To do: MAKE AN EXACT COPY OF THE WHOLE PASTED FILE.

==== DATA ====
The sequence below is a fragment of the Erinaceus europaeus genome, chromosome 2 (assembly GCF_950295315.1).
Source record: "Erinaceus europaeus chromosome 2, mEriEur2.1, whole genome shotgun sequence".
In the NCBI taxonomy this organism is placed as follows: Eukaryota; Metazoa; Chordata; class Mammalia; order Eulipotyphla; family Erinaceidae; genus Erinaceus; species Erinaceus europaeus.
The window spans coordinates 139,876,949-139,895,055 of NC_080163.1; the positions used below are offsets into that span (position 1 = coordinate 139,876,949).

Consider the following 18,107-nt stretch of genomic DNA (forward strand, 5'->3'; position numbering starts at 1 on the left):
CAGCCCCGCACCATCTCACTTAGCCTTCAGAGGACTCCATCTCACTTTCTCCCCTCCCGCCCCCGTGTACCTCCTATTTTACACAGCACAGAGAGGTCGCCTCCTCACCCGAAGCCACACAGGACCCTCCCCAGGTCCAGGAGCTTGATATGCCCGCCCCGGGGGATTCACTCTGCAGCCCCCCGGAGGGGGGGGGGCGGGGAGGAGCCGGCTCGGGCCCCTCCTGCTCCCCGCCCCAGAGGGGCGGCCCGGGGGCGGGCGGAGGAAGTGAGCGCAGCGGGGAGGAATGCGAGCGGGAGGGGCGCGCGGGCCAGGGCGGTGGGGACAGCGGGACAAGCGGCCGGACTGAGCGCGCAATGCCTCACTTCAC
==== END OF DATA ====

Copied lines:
The sequence below is a fragment of the Erinaceus europaeus genome, chromosome 2 (assembly GCF_950295315.1).
Source record: "Erinaceus europaeus chromosome 2, mEriEur2.1, whole genome shotgun sequence".
In the NCBI taxonomy this organism is placed as follows: Eukaryota; Metazoa; Chordata; class Mammalia; order Eulipotyphla; family Erinaceidae; genus Erinaceus; species Erinaceus europaeus.
The window spans coordinates 139,876,949-139,895,055 of NC_080163.1; the positions used below are offsets into that span (position 1 = coordinate 139,876,949).

Consider the following 18,107-nt stretch of genomic DNA (forward strand, 5'->3'; position numbering starts at 1 on the left):
CAGCCCCGCACCATCTCACTTAGCCTTCAGAGGACTCCATCTCACTTTCTCCCCTCCCGCCCCCGTGTACCTCCTATTTTACACAGCACAGAGAGGTCGCCTCCTCACCCGAAGCCACACAGGACCCTCCCCAGGTCCAGGAGCTTGATATGCCCGCCCCGGGGGATTCACTCTGCAGCCCCCCGGAGGGGGGGGGGCGGGGAGGAGCCGGCTCGGGCCCCTCCTGCTCCCCGCCCCAGAGGGGCGGCCCGGGGGCGGGCGGAGGAAGTGAGCGCAGCGGGGAGGAATGCGAGCGGGAGGGGCGCGCGGGCCAGGGCGGTGGGGACAGCGGGACAAGCGGCCGGACTGAGCGCGCAATGCCTCACTTCAC